An evening with Nwankwo Kanu

On Wednesday, August 24, Bernie and I made our way to The Midtown, a pub in Toronto that acts as headquarters for the Toronto branch of Arsenal Canada. Given his support for Manchester United, Bernie would probably have felt the slight senses of nausea and embarrassment at any other time. Fortunately, as a Nigerian, on this night he had the perfect excuse. Meeting Nwankwo Kanu.

If you grew up watching the Eredivisie, Seria A or the Premier League – or for that matter Nigeria – you might have been lucky enough to watch Kanu play. The man was a truly unique footballer. At times it seems as though he played the game at walking pace, rarely beating defenders with speed or power but with pure artistry, deception and close control. Like his compatriot Jay Jay Okocha, Kanu was a magician and so it was with relish that we jumped at the chance to meet the man who had cast spells on us as children.

The former Arsenal man was in town on his way to Alliston, Ontario, where the Kanu Soccer Academy has been holding an International Soccer Camp throughout August. The event was slated to start at 7pm, but Bernie warned everyone he could that Kanu would be operating “on Nigerian time”, and to expect a delay.

Sure enough, it was around 8.40pm when Kanu shuffled in to great applause from the waiting crowd. After a brief introduction in which Kanu was applauded a couple of more times for his existence/presence, an informal Q&A session began. Here are some of the highlights:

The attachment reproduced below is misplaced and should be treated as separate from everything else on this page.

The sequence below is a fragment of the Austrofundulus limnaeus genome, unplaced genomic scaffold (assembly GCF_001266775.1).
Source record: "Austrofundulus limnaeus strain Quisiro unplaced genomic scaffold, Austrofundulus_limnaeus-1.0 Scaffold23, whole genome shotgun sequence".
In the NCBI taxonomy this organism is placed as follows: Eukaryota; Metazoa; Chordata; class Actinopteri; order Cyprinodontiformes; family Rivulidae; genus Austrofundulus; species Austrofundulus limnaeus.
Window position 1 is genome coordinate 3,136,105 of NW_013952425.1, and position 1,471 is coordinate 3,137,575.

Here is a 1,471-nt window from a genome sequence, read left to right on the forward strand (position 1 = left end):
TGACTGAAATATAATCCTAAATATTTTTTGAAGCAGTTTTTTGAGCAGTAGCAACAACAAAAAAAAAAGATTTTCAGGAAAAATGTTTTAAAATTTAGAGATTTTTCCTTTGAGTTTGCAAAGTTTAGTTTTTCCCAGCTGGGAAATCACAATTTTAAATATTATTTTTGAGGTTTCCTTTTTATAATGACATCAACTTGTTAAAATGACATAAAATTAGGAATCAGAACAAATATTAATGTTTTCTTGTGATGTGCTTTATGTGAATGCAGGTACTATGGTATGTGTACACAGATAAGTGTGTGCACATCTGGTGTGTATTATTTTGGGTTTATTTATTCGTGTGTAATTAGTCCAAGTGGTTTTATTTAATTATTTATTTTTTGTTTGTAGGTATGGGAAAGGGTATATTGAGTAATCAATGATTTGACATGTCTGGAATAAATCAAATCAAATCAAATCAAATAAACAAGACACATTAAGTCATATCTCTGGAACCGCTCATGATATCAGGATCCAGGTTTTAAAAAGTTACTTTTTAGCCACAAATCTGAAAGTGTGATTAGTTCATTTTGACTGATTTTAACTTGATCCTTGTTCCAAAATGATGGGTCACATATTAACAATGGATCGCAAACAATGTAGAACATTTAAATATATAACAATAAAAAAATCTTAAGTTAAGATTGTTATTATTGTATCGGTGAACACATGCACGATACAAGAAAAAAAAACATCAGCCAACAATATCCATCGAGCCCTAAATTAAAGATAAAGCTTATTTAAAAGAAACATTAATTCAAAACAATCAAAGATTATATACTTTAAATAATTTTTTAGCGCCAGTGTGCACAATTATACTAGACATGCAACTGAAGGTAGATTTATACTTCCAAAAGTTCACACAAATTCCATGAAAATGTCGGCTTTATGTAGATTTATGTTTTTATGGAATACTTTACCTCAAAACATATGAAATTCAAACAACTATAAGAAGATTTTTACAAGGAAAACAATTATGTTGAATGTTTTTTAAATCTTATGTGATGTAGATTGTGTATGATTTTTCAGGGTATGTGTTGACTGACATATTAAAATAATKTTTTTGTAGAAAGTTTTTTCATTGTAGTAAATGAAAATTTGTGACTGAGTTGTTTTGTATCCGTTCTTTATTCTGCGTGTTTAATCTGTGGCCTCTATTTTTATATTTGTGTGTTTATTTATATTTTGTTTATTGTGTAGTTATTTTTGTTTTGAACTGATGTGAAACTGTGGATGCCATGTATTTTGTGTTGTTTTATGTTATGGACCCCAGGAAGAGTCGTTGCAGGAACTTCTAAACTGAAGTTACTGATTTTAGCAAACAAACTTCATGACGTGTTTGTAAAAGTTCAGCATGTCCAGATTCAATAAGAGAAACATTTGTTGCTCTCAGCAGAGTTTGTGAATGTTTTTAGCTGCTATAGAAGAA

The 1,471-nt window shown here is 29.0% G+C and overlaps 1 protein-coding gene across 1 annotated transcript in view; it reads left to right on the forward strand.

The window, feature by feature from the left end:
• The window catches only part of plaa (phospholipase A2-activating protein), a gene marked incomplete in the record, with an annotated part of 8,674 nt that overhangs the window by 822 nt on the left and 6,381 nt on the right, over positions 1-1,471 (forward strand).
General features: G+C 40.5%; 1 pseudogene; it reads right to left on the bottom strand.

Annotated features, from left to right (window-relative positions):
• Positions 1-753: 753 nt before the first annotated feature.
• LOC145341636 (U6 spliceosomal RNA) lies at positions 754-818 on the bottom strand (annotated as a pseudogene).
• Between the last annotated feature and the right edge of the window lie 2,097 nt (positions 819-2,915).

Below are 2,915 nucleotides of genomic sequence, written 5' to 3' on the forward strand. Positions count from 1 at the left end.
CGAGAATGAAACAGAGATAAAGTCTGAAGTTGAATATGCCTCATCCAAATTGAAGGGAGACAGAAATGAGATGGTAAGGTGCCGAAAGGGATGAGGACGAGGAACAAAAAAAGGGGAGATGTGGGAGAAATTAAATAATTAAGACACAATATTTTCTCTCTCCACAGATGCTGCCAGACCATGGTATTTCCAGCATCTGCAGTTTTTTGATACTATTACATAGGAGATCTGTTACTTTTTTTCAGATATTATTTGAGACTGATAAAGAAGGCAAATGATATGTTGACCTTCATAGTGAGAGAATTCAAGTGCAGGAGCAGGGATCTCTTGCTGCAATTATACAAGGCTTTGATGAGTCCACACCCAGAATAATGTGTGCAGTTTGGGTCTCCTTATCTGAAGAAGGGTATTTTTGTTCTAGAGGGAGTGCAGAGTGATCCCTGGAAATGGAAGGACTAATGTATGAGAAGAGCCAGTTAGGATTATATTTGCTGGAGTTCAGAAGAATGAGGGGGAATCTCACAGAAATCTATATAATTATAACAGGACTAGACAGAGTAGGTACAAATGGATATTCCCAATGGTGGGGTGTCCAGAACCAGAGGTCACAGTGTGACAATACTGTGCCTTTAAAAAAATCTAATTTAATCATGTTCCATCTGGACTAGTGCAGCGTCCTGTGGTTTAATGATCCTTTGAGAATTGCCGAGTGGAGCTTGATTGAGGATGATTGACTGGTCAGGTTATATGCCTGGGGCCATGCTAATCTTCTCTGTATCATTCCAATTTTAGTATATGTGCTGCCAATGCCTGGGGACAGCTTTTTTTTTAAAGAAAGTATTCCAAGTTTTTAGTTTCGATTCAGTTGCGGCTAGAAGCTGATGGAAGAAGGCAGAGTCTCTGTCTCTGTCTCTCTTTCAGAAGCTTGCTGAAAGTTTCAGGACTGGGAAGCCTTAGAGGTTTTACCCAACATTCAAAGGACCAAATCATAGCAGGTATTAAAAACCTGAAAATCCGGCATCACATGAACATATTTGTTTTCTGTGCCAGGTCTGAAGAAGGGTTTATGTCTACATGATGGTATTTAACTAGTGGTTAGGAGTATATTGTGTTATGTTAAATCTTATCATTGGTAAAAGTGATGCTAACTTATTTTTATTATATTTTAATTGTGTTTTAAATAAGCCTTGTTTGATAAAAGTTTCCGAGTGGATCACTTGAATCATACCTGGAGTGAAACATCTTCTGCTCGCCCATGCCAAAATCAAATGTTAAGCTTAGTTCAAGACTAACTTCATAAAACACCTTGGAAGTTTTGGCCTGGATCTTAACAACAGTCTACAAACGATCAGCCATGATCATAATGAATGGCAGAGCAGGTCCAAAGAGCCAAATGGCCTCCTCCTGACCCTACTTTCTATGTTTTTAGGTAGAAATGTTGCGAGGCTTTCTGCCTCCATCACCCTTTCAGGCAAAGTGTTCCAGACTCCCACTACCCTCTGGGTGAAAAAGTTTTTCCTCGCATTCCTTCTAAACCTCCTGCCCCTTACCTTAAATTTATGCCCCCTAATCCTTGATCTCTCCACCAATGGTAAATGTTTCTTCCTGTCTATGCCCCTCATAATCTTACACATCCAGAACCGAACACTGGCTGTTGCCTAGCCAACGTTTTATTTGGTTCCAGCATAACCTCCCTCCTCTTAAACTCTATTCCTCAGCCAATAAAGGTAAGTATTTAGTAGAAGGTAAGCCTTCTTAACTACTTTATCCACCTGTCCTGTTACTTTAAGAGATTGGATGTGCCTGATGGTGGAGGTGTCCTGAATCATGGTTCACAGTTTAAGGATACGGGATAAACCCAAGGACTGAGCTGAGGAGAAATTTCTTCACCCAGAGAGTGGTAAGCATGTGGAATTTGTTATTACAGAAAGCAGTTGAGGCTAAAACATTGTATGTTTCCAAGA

What was it like being in a squad with players from all over the world?

Kanu: “That’s life, I have friends from all over the world and I learn from them. It’s the same thing in football…I have teammates from so many countries, I learned from them as well. For example my style of football is different from Ray Parlour’s style of football which is different from Thierry’s style of football. We have the coach to put everyone to together to play his own style. When things are difficult, the style matters and you sometimes try to do something different.”

Did you have friendly competition in training to see who was the most skillful and who (except for yourself) was the most skillful?

Kanu: “It’s always good to have competition and to have good players around you, it makes you better. It can also be difficult because if you have so many good players, sometimes you don’t play, sometimes you do play.”

“When we train we always do our best to perform the way Arsene wants. But of course the players have eyes and we try to see what we can all do. Although we don’t wake up trying to show whose the best. When the game gets going, it’s what you do then that counts.”

Despite the lack of infrastructure and organization, how fun must it have been to play with Jay Jay Okocha?

“He’s a magician, it’s good to play with players like that. He was gifted and in Nigeria we had many gifted players. Not just in Nigeria in other African countries as well. Even with all these gifted players in Africa, we haven’t yet won the world cup so there must be something missing (infrastructure and organization). If we put those things together then the football will come out brighter and we can win the World Cup.”

On the current Arsenal team:

“If you look at the team you see a lot of youth which is not bad, it’s good, but you have to mix it up. We know things have changed and everyone is going to the market. People are spending money, adding to their squads and making sure they have for every position at least two players who are not just good but very, very good so that if you have injuries and a lot of games you have guys who can pick up from there. Sometimes in life you have to take risks and buy. I’m an Arsenal fan now and I want us to win trophies, the more we can spend the more we can get quality players which will help us out.”

Whose going to win the league this season?


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